Millington, N., & Lawhon, M. (2018). Geographies of waste: Conceptual vectors from the Global South. Progress in Human Geography.
Geographies of waste, which include examination of its flows and politics, have demonstrated empirical differences and contrasting approaches to researching waste in the Global North and South. Southern waste geographies have largely focused on case studies of informality and (neoliberal) governance. We draw on Southern theory to argue that this focus can be productively extended through greater consideration of the production of value and the role of materiality and technology in the wastescape. We argue that a relational understanding of multiscalar wastescapes contributes insights into the distribution of costs and benefits as well as what enables and constrains the extraction of value for different actors.
Lawhon, M., Millington, N., & Stokes, K. (2018). A Labour Question for the 21st Century: Perpetuating the Work Ethic in the Absence of Jobs in South Africa’s Waste Sector. Journal of Southern African Studies, 1-17.
For centuries, economic relations in southern Africa were profoundly shaped by interventions that sought to attract and coerce workers to participate in colonial and apartheid economies. These interventions included efforts to change the meaning of labour. Colonial powers sought to instil in colonial subjects a belief that work has worth beyond its productive value, and that work itself is virtuous. In recent decades, the classic labour question of how to create workers has been upended: public discourse emphasises the need to create jobs. This job-creation agenda is not limited to southern Africa; this is evident in the inclusion of decent work as one of the new Sustainable Development Goals of the UN. There has, however, been limited critical inquiry into the contemporary relevance of the modern work ethic in a context of widespread unemployment and limited demand for labour. In this article, we draw on interviews with people in South Africa’s waste-management sector to argue that the modern work ethic continues to have influence despite the sector’s limited ability to provide adequate financial remuneration for productive labour. Interviewees contrast the positive value of work with negatively connoted state ‘handouts’, and indicate ambivalence about the substitution of labour with technology. They also emphasise entrepreneurialism, suggesting extensions of the historically understood work ethic: good, respectable, dignified citizens are no longer just those who labour; they now must also work to create a need for their labour. We argue that reflecting upon the disjuncture between an ethic that compels labour and an economic context with limited scope for productive labour usefully contributes towards a project of deconstructing the assumption that jobs ought to be the primary means through which to claim resources, dignity, moral worth and full citizenship.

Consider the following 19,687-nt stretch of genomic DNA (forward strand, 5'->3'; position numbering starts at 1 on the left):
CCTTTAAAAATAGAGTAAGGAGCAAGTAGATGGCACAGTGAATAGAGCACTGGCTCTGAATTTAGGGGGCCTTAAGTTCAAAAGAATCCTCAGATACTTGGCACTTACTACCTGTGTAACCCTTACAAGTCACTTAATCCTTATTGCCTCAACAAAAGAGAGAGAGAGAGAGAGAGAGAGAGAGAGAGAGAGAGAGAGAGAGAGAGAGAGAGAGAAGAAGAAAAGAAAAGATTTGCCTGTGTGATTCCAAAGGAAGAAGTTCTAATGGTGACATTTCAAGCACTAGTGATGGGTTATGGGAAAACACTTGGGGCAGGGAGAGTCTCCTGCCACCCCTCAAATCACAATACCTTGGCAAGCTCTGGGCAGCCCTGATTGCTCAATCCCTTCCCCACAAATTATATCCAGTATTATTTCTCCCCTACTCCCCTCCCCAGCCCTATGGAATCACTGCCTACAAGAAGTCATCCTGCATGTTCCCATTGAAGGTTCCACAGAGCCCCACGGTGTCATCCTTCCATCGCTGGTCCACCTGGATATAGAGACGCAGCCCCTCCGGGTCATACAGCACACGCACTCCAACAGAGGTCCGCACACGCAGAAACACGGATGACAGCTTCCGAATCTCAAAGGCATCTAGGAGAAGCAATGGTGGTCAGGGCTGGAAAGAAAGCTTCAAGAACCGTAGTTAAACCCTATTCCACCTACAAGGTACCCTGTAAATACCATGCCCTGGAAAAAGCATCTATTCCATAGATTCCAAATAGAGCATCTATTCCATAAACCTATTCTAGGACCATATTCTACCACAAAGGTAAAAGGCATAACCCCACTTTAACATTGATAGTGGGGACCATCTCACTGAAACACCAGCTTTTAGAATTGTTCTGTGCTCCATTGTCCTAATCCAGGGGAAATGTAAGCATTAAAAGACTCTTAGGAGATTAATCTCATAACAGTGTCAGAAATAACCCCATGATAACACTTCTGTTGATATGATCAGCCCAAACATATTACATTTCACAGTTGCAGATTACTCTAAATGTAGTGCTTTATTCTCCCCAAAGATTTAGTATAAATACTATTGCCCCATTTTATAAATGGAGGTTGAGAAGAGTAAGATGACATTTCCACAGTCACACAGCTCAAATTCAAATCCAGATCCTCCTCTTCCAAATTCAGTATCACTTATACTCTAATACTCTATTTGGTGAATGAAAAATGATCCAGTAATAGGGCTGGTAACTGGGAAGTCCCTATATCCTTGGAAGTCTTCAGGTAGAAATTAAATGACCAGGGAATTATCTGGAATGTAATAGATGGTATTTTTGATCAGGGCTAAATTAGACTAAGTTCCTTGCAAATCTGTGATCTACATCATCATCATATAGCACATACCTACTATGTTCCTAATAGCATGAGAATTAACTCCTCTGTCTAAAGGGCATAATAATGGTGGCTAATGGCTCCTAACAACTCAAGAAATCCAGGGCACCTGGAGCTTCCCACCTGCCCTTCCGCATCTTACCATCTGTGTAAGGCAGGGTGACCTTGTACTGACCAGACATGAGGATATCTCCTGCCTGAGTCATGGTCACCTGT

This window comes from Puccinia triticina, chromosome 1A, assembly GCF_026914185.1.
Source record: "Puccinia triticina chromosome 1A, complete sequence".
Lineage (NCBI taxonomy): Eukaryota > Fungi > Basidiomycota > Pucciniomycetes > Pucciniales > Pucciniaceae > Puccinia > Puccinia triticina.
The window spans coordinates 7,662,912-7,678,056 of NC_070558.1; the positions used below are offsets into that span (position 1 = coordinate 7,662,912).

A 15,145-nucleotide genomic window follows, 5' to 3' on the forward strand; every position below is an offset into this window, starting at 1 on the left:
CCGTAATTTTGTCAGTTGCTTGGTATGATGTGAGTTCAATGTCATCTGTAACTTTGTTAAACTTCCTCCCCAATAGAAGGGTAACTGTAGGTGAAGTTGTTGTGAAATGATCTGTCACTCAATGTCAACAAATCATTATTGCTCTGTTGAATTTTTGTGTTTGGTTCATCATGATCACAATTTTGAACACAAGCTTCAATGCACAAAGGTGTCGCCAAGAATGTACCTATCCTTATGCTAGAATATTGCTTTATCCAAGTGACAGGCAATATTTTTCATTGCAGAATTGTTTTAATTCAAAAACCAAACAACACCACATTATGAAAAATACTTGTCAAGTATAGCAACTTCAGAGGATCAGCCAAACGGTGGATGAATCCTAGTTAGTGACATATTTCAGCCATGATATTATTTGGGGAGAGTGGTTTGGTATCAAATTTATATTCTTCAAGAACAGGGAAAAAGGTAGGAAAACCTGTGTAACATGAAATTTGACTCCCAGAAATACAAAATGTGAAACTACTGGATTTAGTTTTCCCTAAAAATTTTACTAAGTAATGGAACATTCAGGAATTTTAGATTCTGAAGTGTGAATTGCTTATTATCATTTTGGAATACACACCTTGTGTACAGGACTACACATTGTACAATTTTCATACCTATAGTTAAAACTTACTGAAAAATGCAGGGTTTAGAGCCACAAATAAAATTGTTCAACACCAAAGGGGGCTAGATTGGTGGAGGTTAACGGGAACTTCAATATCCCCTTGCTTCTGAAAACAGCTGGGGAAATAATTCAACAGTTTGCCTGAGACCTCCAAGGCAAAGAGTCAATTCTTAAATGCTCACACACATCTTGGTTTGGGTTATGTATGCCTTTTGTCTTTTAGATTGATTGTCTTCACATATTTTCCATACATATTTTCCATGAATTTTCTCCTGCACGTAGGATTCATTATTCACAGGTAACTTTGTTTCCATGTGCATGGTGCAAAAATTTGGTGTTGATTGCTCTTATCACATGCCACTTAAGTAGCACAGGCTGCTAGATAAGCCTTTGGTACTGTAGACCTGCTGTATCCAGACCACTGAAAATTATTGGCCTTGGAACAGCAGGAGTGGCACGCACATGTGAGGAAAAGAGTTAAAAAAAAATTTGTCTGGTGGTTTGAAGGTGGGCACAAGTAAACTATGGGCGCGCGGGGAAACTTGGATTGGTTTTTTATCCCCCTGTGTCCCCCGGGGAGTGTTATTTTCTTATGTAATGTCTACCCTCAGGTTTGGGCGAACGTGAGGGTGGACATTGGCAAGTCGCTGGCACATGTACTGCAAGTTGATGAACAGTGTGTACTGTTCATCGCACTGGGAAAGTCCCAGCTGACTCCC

Pierce, J., Lawhon, M., & McCreary, T. (2018). From precarious work to obsolete labour? Implications of technological disemployment for geographical scholarship. Geografiska Annaler: Series B, Human Geography, 1-18.
The displacement of jobs via mechanization and automation has long been understood as uncomfortable for labourers but also an intrinsic part of a process of ‘creative destruction’ leading to further growth in capitalist economies. This article argues that a seismic shift is currently underway in the dynamics of the labour market with regard to automation. Technologies of automation are capable of a rapidly rising proportion of all of the tasks that capital is willing to pay for and that humans are capable of doing. We highlight the geographically differentiated implications of this ongoing transition, and emphasize that geographers are importantly situated to analyse the political and economic implications of what is likely the start of a radical restructuring of the relationships between labouring, resource distribution, and indeed human ethics.
Millington, N. & Stokes, K. Salvage Accumulation and Infrastructures of Value: Rendering waste into resource in contemporary South Africa.
This paper considers the conversion of recyclables into economic value in contemporary South Africa, with a primary focus on Cape Town. We follow differing forms of recycling for profit and trace the material processes through which recyclables are rendered into tradeable commodities. In doing so, we analyze processes of valuation as materials are produced, collected, and reprocessed, analyzing the points of economic translation—what Anna Tsing (2015) calls ‘patches’—in the conversion of recyclables into monetary value. This paper’s significance lies in its contribution to understandings of new dynamics of accumulation at the edge of purportedly formal economies, with resonance for both the South African waste sector as well as the green economy more broadly. As an industry that threads viscerally between the formal and informal, waste is a particularly fruitful space from which to theorize contemporary processes of accumulation oriented around green agendas. We empirically highlight the processes of profit-making in the South African wastescape in order to better understand the contemporary South African waste regime in a moment in which waste is increasingly being rearticulated as a source of profit. In doing so, this project furthers scholarship on primitive accumulation and the monetizing of environmental degradation. In a spirit of critical dialogue with recent work on primitive and salvage accumulation, we aim to understand how processes of salvaging are deeply embedded in and reshaped by existing dynamics of primitive accumulation through the uneven incorporation of purportedly informal economic practices into the contemporary economy.
M. Lawhon, N Millington, & K. Stokes. The politics of value in heterogeneous configurations of waste in South Africa.